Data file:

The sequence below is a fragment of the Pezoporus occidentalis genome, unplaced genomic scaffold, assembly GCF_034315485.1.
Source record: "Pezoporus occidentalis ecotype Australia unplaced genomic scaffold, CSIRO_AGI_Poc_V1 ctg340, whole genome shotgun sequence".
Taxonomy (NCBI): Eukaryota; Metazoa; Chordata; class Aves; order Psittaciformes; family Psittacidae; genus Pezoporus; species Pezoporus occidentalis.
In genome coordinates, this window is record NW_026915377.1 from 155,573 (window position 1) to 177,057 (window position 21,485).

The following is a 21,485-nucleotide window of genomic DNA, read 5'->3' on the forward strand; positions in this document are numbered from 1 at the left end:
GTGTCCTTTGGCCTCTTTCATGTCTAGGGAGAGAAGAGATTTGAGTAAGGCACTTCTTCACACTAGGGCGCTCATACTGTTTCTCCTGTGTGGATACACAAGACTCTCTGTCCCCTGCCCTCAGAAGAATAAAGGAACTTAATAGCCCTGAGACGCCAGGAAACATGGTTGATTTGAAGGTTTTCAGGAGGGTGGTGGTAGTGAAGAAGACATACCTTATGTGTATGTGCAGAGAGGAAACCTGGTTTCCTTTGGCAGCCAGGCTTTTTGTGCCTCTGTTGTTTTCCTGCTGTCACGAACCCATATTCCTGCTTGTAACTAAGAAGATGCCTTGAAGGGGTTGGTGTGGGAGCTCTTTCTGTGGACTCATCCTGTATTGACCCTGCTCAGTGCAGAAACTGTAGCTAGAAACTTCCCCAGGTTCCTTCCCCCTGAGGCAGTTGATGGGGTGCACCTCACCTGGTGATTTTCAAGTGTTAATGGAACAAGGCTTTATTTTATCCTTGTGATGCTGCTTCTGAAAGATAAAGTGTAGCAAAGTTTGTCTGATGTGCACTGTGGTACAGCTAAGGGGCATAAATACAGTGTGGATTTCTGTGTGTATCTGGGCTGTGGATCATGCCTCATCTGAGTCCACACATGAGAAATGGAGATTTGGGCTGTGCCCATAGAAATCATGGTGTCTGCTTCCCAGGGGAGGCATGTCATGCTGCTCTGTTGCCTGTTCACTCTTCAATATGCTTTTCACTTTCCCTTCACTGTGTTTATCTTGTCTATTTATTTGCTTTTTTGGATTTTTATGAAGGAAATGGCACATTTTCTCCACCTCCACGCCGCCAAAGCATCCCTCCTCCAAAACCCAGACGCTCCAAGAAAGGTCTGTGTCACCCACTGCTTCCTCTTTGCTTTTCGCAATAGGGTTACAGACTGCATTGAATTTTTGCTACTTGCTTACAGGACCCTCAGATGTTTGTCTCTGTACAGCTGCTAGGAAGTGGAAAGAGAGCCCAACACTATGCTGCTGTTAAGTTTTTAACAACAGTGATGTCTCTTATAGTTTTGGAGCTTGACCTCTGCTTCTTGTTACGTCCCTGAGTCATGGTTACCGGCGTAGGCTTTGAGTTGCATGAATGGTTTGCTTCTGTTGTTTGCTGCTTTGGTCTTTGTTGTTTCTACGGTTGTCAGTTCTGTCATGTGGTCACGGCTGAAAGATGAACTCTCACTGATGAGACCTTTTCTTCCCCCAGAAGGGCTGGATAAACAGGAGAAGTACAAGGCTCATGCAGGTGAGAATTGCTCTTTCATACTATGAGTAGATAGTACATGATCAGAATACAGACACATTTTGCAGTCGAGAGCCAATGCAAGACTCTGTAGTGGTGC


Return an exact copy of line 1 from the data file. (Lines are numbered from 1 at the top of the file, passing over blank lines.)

The sequence below is a fragment of the Pezoporus occidentalis genome, unplaced genomic scaffold, assembly GCF_034315485.1.